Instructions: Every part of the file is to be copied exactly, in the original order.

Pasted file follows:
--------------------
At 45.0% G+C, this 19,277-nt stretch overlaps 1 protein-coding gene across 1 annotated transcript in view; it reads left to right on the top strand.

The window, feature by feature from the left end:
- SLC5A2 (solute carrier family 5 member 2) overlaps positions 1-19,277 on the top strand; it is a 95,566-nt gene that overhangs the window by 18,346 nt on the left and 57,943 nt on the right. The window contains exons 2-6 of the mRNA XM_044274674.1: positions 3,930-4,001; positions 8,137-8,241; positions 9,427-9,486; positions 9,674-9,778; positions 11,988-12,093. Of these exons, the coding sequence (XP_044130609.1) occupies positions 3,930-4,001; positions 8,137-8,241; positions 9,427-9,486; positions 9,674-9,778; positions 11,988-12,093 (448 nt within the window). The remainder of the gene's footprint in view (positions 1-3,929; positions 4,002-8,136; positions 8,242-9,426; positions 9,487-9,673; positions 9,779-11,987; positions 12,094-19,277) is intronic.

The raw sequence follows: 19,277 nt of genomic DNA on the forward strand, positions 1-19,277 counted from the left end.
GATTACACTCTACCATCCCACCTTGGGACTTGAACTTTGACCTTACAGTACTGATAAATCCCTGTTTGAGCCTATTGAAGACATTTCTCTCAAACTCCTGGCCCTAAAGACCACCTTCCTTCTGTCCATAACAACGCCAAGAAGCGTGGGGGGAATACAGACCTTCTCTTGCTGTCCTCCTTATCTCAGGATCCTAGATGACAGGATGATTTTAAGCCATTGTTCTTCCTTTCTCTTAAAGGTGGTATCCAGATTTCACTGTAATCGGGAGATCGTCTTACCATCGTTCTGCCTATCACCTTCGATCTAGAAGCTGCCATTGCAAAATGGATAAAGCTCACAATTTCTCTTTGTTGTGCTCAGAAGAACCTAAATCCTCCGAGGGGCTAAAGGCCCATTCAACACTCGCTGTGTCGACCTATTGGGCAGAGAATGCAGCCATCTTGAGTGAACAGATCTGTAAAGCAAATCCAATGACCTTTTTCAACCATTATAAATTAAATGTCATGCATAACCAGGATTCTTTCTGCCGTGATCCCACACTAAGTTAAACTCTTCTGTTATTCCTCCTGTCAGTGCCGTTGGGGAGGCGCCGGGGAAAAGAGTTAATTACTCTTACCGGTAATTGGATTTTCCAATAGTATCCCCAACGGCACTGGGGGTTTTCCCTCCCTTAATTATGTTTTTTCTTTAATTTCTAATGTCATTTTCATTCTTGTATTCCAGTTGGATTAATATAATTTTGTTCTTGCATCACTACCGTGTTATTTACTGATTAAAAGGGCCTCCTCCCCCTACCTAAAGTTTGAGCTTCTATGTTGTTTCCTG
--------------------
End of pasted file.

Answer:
At 45.0% G+C, this 19,277-nt stretch overlaps 1 protein-coding gene across 1 annotated transcript in view; it reads left to right on the top strand.

The window, feature by feature from the left end:
- SLC5A2 (solute carrier family 5 member 2) overlaps positions 1-19,277 on the top strand; it is a 95,566-nt gene that overhangs the window by 18,346 nt on the left and 57,943 nt on the right. The window contains exons 2-6 of the mRNA XM_044274674.1: positions 3,930-4,001; positions 8,137-8,241; positions 9,427-9,486; positions 9,674-9,778; positions 11,988-12,093. Of these exons, the coding sequence (XP_044130609.1) occupies positions 3,930-4,001; positions 8,137-8,241; positions 9,427-9,486; positions 9,674-9,778; positions 11,988-12,093 (448 nt within the window). The remainder of the gene's footprint in view (positions 1-3,929; positions 4,002-8,136; positions 8,242-9,426; positions 9,487-9,673; positions 9,779-11,987; positions 12,094-19,277) is intronic.

The raw sequence follows: 19,277 nt of genomic DNA on the forward strand, positions 1-19,277 counted from the left end.
GATTACACTCTACCATCCCACCTTGGGACTTGAACTTTGACCTTACAGTACTGATAAATCCCTGTTTGAGCCTATTGAAGACATTTCTCTCAAACTCCTGGCCCTAAAGACCACCTTCCTTCTGTCCATAACAACGCCAAGAAGCGTGGGGGGAATACAGACCTTCTCTTGCTGTCCTCCTTATCTCAGGATCCTAGATGACAGGATGATTTTAAGCCATTGTTCTTCCTTTCTCTTAAAGGTGGTATCCAGATTTCACTGTAATCGGGAGATCGTCTTACCATCGTTCTGCCTATCACCTTCGATCTAGAAGCTGCCATTGCAAAATGGATAAAGCTCACAATTTCTCTTTGTTGTGCTCAGAAGAACCTAAATCCTCCGAGGGGCTAAAGGCCCATTCAACACTCGCTGTGTCGACCTATTGGGCAGAGAATGCAGCCATCTTGAGTGAACAGATCTGTAAAGCAAATCCAATGACCTTTTTCAACCATTATAAATTAAATGTCATGCATAACCAGGATTCTTTCTGCCGTGATCCCACACTAAGTTAAACTCTTCTGTTATTCCTCCTGTCAGTGCCGTTGGGGAGGCGCCGGGGAAAAGAGTTAATTACTCTTACCGGTAATTGGATTTTCCAATAGTATCCCCAACGGCACTGGGGGTTTTCCCTCCCTTAATTATGTTTTTTCTTTAATTTCTAATGTCATTTTCATTCTTGTATTCCAGTTGGATTAATATAATTTTGTTCTTGCATCACTACCGTGTTATTTACTGATTAAAAGGGCCTCCTCCCCCTACCTAAAGTTTGAGCTTCTATGTTGTTTCCTG